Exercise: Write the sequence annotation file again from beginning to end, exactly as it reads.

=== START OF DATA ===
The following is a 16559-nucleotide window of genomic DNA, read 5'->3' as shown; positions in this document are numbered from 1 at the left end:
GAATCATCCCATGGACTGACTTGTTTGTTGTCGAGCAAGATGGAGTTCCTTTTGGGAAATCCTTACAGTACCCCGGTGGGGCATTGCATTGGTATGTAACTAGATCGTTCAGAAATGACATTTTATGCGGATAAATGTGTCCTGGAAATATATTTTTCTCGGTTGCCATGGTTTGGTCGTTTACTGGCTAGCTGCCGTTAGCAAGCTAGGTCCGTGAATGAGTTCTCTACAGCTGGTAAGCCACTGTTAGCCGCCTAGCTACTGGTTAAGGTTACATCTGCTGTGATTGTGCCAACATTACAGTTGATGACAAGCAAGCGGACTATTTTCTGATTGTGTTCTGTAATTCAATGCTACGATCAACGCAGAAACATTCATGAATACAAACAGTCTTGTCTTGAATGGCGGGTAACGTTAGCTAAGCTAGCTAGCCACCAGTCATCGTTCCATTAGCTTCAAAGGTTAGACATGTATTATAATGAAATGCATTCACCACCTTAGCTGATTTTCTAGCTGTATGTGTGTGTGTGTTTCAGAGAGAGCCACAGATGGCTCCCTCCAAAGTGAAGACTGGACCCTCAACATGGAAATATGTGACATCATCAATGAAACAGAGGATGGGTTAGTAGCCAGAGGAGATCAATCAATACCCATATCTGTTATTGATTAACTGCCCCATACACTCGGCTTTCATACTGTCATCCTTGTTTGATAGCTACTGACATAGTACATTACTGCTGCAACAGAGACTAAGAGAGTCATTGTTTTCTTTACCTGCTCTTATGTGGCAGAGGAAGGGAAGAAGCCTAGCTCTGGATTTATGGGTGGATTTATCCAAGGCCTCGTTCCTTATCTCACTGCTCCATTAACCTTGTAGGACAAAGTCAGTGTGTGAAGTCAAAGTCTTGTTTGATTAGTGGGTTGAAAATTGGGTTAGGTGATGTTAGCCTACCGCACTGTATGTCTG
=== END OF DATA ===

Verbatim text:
The following is a 16559-nucleotide window of genomic DNA, read 5'->3' as shown; positions in this document are numbered from 1 at the left end:
GAATCATCCCATGGACTGACTTGTTTGTTGTCGAGCAAGATGGAGTTCCTTTTGGGAAATCCTTACAGTACCCCGGTGGGGCATTGCATTGGTATGTAACTAGATCGTTCAGAAATGACATTTTATGCGGATAAATGTGTCCTGGAAATATATTTTTCTCGGTTGCCATGGTTTGGTCGTTTACTGGCTAGCTGCCGTTAGCAAGCTAGGTCCGTGAATGAGTTCTCTACAGCTGGTAAGCCACTGTTAGCCGCCTAGCTACTGGTTAAGGTTACATCTGCTGTGATTGTGCCAACATTACAGTTGATGACAAGCAAGCGGACTATTTTCTGATTGTGTTCTGTAATTCAATGCTACGATCAACGCAGAAACATTCATGAATACAAACAGTCTTGTCTTGAATGGCGGGTAACGTTAGCTAAGCTAGCTAGCCACCAGTCATCGTTCCATTAGCTTCAAAGGTTAGACATGTATTATAATGAAATGCATTCACCACCTTAGCTGATTTTCTAGCTGTATGTGTGTGTGTGTTTCAGAGAGAGCCACAGATGGCTCCCTCCAAAGTGAAGACTGGACCCTCAACATGGAAATATGTGACATCATCAATGAAACAGAGGATGGGTTAGTAGCCAGAGGAGATCAATCAATACCCATATCTGTTATTGATTAACTGCCCCATACACTCGGCTTTCATACTGTCATCCTTGTTTGATAGCTACTGACATAGTACATTACTGCTGCAACAGAGACTAAGAGAGTCATTGTTTTCTTTACCTGCTCTTATGTGGCAGAGGAAGGGAAGAAGCCTAGCTCTGGATTTATGGGTGGATTTATCCAAGGCCTCGTTCCTTATCTCACTGCTCCATTAACCTTGTAGGACAAAGTCAGTGTGTGAAGTCAAAGTCTTGTTTGATTAGTGGGTTGAAAATTGGGTTAGGTGATGTTAGCCTACCGCACTGTATGTCTG